Gabe Newell's career has always revolved around technology. He was attending Harvard University when he ultimately decided to drop out and begin working for Microsoft in 1983.

He was only really visiting and hanging out with his brother at work, but was reprimanded by Steve Ballmer, who went on to become Microsoft's CEO, for distracting his brother. Ballmer then told him to be useful if he was going to be around so much.  

In an interview via Google Hangouts, Newell actually said that the first three months he spent working at Microsoft was "probably the most intense and valuable educational experience I've ever had."

His stint at Microsoft lasted in 1996 when he and fellow employee Mike Harrington left to put up their own company, Valve

Gabe Newell, Valve, and Half-Life

Gabe Newell
(Photo : Official GDC from Wikimedia Commons)

Gabe Newell and Mike Harrington put up Valve, then known as Valve, L.L.C., in 1996, but it took another two years before their first product came out. 

"Half-Life" was released in 1998 after Sierra Studios (now Sierra Entertainment) agreed to publish  the game. A first person shooter game, "Half-Life" players took on the role of a scientist trying to escape an infiltrated research facility by fending off both human and alien enemies. 

Newell and Harrington scored big with their first release. "Half-Life" won more than 50 game of the year awards, according to Valve's official website. It also gathered 141 million users on Steam in 2020, more than two decades after its first release. 

Also Read: Valve Employees Have Been Trolling Gamers With 'Half-Life 3' Hoaxes: Sorry, Still Not Happening

Following the release of "Half-Life," Valve released "Team Fortress Classic" and "Half-Life: Opposing Force" before the company created a standalone game for a "Half-Life" mod called "Counter-Strike" in 2000. 

According to GameSpot, the success of "Half-Life" called for a sequel for the game, but Mike Harrington had plans of travelling the world with his wife and was unsure if he wanted to spend another couple of years developing a new game. Wanting to leave the company on a high note, Harrington left Valve in 2000. 

Harrington's departure meant that Gabe Newell was now the sole owner of Valve. 

Gabe Newell Creates Steam

It was during the production of "Half-Life 2" that Game Newell began developing what was initially a way for Valve to address its problems with updating published games. Newell wanted a way to update published games automatically.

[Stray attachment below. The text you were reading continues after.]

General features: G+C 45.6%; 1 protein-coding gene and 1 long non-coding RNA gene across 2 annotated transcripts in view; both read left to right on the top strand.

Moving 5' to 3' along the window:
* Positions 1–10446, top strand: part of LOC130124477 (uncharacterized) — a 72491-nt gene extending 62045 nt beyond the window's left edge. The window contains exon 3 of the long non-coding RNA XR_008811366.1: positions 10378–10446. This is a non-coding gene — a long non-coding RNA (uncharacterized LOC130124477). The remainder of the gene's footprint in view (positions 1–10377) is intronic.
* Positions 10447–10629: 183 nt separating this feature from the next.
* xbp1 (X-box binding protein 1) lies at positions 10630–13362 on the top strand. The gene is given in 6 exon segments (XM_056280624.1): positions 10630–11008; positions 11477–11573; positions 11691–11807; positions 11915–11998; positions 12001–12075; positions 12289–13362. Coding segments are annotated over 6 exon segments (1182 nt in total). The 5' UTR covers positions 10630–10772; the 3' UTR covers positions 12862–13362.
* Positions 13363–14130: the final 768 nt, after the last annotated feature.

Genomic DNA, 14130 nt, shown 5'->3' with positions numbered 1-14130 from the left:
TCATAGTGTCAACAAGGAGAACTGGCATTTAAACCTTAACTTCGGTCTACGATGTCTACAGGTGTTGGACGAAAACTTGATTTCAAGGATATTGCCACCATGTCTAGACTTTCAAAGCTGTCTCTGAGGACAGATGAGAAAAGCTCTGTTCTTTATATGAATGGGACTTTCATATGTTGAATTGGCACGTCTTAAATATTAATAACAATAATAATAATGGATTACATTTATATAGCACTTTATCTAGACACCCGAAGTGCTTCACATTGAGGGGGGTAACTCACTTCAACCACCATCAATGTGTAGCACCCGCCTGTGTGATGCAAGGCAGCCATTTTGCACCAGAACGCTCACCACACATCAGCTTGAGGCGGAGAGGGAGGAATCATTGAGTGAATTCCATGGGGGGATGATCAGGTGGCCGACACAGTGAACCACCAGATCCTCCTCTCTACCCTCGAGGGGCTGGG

Steam was launched on September 12, 2003, as a digital content distribution channel. "Half-Life 2," which came out in 2004, became the first game to require players to install Steam first in order to play. 

Since its launch, Steam has included titles released by third-party publishers. 

But not everyone was happy with the service Steam provided. In 2014, Steam accidentally mislabelled a game called "Paranautical Activity" as for early release. Upset with the error, its developer, Mike Maulbeck threatened to kill Gabe Newell on social media

Continued Success for Gabe Newell and Valve

Gabe Newell
(Photo : Sergey Galyonkin from Wikimedia Commons)

Since the creation of Valve in 1996, Gabe Newell has enjoyed continued success as the Valve CEO. 

According to Forbes, Newell's net worth is at $4.1 billion and currently owns at least a quarter of Valve. In 2020, he ranked 186th in the Forbes 400 list. 

Valve went on to publish more video games such as "Portal," "Portal 2," "Left 4 Dead," "Left 4 Dead 2," "Dota 2," and "Half-Life: Alyx." Newell and the company also went on to create a virtual reality headset called Vive in 2016. Vive was done in partnership with consumer electronics company HTC. 

As for Steam, it hit an all-time record of 26 million users just last February. 

What the future holds, no one really knows. But what is known is that the Valve CEO teased the possibility of Steam's PC games heading to consoles in the future. "Half-Life 3" and "Left 4 Dead 3" might still not be in the cards but, then again, who knows?

Related Article: Valve Not Interested In Making Games For Consoles: Founder Gabe Newell Explains Why

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Written by Isabella James

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